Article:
R.I.P. Smackdown

By: Gustavo Cinci Jun 12

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Most urban centers have their mid-week hammerfest, their own take on your local Tuesday Night Worlds. Philly has The Drive; Tucson, AZ has the Shootout ride; Southern California roadies enjoy the legendary Wednesday ride from UC Davis; and nothing beats the oldie-but-goodie, reportedly 60+ years running, the Gimbels ride, just north of NYC.

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If you’re on the other side of your 30s and hail from the Boston metro area, you may remember the Smackdown ride. Held religiously every Wednesday, starting from the Porter Sq area and picking folks along the way till its official departure in Lexington, the Smackdown attracted all manner of riders: pros, semi-pros, pack fillers, local hammers, and further varieties of the Joe Racer sort. It all began in early 2000, my buddy Raj plus a few other good friends needed a mid week stinger that didn’t require driving far, or the hassle of dissing work early for racing purposes (read: Wompie – but I do it anyway). It lasted a bit over an hour over rolling terrain, going through chunk-busting bergs, idyllic New England hamlets, and ending at the summit of the Col du Lex. Though the route wasn’t particularly unforgiving, the high speed (near 40km/h average was standard), the constant need for good positioning, and running a wicked tight paceline were very effective at polishing minor etiquette flaws (folks were vocal at proper riding) and revealing holes in one’s fitness. Bottom line is if you could hang with the first group, you were fit to race, period. The ride grew, became very popular, and required some clever tinkering to accommodate the size of the field. Soon we were dividing the peloton into 2 groups, the chased and the chasers (or kop van de wedstrijd and achtervolgers if you will), but with the ride’s growth came the logistical issues: departure time during rush hour traffic, unrefined riders, locals getting pissed off – consequently cops taking notice, plus stretches with poor pavement eventually sealed the demise of the Smackdown. It just got downright dangerous, and ran counter to what we initially set out to do, which was to do a hurtfest effort to mimic the closing kilometers of a race.

As a reminder, folks around here are not slow.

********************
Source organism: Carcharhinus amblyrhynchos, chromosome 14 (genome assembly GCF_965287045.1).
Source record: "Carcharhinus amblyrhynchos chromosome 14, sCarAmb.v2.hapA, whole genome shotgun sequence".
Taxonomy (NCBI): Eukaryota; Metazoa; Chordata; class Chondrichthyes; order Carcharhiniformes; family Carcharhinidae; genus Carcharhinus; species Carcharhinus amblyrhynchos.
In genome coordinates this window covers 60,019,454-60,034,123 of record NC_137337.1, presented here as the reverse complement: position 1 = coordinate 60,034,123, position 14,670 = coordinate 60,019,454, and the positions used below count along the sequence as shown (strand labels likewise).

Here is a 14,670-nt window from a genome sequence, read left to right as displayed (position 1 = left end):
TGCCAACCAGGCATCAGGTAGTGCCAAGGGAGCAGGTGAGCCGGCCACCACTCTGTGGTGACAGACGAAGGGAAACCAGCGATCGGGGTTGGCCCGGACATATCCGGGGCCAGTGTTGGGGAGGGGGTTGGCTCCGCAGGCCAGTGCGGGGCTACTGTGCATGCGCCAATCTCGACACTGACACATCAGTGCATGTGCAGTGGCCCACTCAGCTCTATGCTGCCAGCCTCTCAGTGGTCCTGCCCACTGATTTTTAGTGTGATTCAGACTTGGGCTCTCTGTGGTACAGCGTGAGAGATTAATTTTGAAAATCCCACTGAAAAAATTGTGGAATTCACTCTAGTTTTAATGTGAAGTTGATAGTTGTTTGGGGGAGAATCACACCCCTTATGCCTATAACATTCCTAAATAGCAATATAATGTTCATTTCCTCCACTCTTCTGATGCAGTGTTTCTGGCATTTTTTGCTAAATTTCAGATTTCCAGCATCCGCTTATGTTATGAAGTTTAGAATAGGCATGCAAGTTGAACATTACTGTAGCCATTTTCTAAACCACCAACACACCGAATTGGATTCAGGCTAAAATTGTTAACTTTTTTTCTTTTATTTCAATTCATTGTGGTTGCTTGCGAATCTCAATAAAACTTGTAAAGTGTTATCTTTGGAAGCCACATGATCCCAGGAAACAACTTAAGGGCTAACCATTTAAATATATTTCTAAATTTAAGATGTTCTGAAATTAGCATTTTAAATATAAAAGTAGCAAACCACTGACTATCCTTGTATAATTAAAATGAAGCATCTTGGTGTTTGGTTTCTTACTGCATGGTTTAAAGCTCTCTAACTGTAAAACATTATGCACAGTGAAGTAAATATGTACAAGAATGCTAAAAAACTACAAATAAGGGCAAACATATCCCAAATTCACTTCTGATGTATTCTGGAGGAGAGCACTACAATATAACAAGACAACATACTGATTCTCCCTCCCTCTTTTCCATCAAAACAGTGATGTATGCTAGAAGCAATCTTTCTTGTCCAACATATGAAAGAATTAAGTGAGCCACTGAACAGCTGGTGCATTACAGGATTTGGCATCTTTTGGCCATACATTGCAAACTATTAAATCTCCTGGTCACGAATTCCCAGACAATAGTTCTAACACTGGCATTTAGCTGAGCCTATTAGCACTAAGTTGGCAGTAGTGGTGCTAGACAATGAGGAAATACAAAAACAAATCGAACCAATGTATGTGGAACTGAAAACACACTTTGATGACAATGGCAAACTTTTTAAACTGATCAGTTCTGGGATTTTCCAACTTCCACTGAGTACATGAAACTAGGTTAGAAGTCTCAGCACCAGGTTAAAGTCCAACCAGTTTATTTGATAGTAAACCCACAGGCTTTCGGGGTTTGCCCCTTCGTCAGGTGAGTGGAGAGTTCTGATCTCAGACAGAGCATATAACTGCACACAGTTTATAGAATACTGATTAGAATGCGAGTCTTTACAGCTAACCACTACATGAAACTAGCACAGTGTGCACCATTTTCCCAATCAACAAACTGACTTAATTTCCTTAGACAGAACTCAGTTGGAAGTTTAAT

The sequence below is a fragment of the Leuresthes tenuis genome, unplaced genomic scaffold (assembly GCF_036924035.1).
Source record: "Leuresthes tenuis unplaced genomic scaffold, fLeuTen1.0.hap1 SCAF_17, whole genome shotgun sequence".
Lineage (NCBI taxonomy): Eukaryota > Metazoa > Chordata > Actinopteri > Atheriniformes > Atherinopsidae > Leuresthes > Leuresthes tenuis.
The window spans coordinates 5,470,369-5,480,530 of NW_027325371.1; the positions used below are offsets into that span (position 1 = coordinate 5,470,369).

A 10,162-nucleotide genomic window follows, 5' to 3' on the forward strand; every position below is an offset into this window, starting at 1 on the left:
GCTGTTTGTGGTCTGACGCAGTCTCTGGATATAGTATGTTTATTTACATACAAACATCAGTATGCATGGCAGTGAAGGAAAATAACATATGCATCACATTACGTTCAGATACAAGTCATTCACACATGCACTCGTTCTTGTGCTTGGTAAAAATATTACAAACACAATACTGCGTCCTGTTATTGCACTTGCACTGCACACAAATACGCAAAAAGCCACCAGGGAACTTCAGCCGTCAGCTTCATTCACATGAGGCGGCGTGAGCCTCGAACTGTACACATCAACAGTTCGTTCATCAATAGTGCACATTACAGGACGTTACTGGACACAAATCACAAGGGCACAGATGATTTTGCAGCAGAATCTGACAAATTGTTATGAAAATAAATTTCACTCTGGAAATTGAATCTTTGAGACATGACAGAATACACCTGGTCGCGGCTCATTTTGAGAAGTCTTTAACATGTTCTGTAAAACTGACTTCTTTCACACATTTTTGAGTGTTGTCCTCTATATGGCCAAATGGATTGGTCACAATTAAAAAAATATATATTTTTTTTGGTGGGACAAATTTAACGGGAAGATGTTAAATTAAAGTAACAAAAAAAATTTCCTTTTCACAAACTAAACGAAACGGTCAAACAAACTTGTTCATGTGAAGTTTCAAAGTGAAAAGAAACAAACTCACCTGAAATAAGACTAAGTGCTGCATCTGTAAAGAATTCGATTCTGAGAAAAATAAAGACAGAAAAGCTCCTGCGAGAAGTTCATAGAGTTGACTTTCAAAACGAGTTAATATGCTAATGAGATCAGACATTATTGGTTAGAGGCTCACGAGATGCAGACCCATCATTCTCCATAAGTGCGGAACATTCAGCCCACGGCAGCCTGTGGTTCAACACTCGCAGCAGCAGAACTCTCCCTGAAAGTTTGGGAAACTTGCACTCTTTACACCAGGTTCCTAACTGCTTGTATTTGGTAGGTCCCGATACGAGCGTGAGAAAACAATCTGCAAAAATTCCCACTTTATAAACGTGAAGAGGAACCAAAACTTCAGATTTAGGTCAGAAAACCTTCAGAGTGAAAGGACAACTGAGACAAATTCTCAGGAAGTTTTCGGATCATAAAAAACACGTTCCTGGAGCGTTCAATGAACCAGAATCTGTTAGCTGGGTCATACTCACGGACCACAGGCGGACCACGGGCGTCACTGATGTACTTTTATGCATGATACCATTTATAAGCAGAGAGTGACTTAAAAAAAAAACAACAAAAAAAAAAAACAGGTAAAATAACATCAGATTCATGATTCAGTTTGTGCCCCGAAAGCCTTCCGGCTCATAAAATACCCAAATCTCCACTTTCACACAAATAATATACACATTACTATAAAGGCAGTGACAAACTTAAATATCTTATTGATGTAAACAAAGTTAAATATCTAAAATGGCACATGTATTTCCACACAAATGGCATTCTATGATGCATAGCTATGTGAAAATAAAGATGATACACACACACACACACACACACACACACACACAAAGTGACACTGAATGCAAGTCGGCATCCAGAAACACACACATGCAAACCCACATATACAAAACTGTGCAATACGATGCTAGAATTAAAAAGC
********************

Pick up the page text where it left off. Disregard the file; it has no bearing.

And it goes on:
But the ride eventually died. The local guys stopped going, and we quit calling it Smackdown so as not to have the racing community associate what had become a reckless stunt fest with our club. Once we pulled the plug and de-baptized the workout, it withered. Its brilliance dimmed, and now it sits right there, in the back of our collective memories. I do miss it, though, mainly for the harder-than-racing, orbit-popping, lung-hacking action. At the same time, I don’t long for the nervous near misses, the yelling, or the general lack of respect from some riders/racers. Toe straps, Debbie Gibson and Smackdown belong in the same category of necessary pain for self development, albeit in the past, outdated, and definitely not coming back. For a while I felt a bit lost, and resorted to actual racing on Tuesdays at the local-ish Wompatuck series. Though very fast, close to traffic, and generally safe (unless your name is Kyle), it requires maneuvering to sneak out of work early, extra cash for the boat trip, food and race fee, plus astute political shenanigans with the wife or significant other so as to soften the indignity of coming back home at 9:30pm, filthy and famished. It’s a very good workout, but it has the surf-ready feeling that if your fitness is not up to snuff you can still hang, yet if you choose to work you can definitely hurt yourself. Don’t get me wrong, I love the Womp. But availability is paramount when your riding windows become shorter in the light of, (ahem), responsibilities, duties, obligations.


Enter the CRW 42. Looped around Dover, it starts in the outskirts of Newton on a well-marked route that includes unrelenting up-and-down action over choppy pavement, with narrow roads and scarce traffic. Departure time is at 8:30am on Saturdays, 2 groups, similar flavor. Perfect, right? So a few buddies decided to take a good look only to astonishingly report back about the eye-crossing efforts just to finish the ride. It’s longer than the old Smackdown at 42mi/67km, it has 2 very specific hurt spots, but is peppered by lefts and rights and ups and downs that render surfing impossible, quickly exposing vulnerabilities of both the physical and skill variety. Not paying attention? You’re dropped. Hit the hills with the wrong gear? Off the back you go. Let a gap open? Buh-bye peloton. Mis-shift after a turn? You’ll see stars as you chase at 50km/h to get back on a very fast moving field. The group consists of local heavy hitters, predominantly masters racers with similar riding constraints, but just as equally endowed with motivation, game faces, deep dish wheels, and embrocated legs. I jumped in, of course, and the experience was remarkable. Riders in less than race-ready condition were gone before the halfway point, the drilling was constant, average speed high. The post ride hurt felt very familiar: the exhilaration that inebriates the senses after successive deep diggings, and the morning after your glutes, hams and quads remind you of a very good thing done. It was safe, fast, painful, and it challenged me in ways that some USAC events don’t.

The best part? Some of the attendees are old enough to have ridden with toe straps, hum along Debbie Gibson’s tunes and most importantly, fondly remember Smackdown.

 

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